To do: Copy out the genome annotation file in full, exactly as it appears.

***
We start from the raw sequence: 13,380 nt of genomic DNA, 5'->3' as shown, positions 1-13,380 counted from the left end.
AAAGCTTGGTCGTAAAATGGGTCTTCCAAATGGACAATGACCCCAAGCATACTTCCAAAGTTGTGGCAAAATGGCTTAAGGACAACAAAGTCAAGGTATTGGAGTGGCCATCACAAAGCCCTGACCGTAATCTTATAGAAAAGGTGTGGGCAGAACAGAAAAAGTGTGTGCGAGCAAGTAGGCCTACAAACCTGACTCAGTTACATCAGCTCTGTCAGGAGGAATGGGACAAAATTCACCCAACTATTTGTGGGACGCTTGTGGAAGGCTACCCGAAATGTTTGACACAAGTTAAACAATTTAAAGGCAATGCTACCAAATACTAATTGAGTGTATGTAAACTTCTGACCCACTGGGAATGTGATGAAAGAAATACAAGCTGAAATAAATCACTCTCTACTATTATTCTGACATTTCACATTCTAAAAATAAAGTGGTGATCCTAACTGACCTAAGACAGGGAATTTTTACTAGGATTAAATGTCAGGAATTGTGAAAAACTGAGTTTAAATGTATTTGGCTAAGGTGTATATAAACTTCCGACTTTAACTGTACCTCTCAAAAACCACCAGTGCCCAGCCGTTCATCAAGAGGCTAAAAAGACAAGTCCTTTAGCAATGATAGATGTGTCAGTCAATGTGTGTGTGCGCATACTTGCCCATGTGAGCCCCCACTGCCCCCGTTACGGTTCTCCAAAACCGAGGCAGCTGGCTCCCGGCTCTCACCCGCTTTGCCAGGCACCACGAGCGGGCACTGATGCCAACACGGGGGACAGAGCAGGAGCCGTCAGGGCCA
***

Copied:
We start from the raw sequence: 13,380 nt of genomic DNA, 5'->3' as shown, positions 1-13,380 counted from the left end.
AAAGCTTGGTCGTAAAATGGGTCTTCCAAATGGACAATGACCCCAAGCATACTTCCAAAGTTGTGGCAAAATGGCTTAAGGACAACAAAGTCAAGGTATTGGAGTGGCCATCACAAAGCCCTGACCGTAATCTTATAGAAAAGGTGTGGGCAGAACAGAAAAAGTGTGTGCGAGCAAGTAGGCCTACAAACCTGACTCAGTTACATCAGCTCTGTCAGGAGGAATGGGACAAAATTCACCCAACTATTTGTGGGACGCTTGTGGAAGGCTACCCGAAATGTTTGACACAAGTTAAACAATTTAAAGGCAATGCTACCAAATACTAATTGAGTGTATGTAAACTTCTGACCCACTGGGAATGTGATGAAAGAAATACAAGCTGAAATAAATCACTCTCTACTATTATTCTGACATTTCACATTCTAAAAATAAAGTGGTGATCCTAACTGACCTAAGACAGGGAATTTTTACTAGGATTAAATGTCAGGAATTGTGAAAAACTGAGTTTAAATGTATTTGGCTAAGGTGTATATAAACTTCCGACTTTAACTGTACCTCTCAAAAACCACCAGTGCCCAGCCGTTCATCAAGAGGCTAAAAAGACAAGTCCTTTAGCAATGATAGATGTGTCAGTCAATGTGTGTGTGCGCATACTTGCCCATGTGAGCCCCCACTGCCCCCGTTACGGTTCTCCAAAACCGAGGCAGCTGGCTCCCGGCTCTCACCCGCTTTGCCAGGCACCACGAGCGGGCACTGATGCCAACACGGGGGACAGAGCAGGAGCCGTCAGGGCCA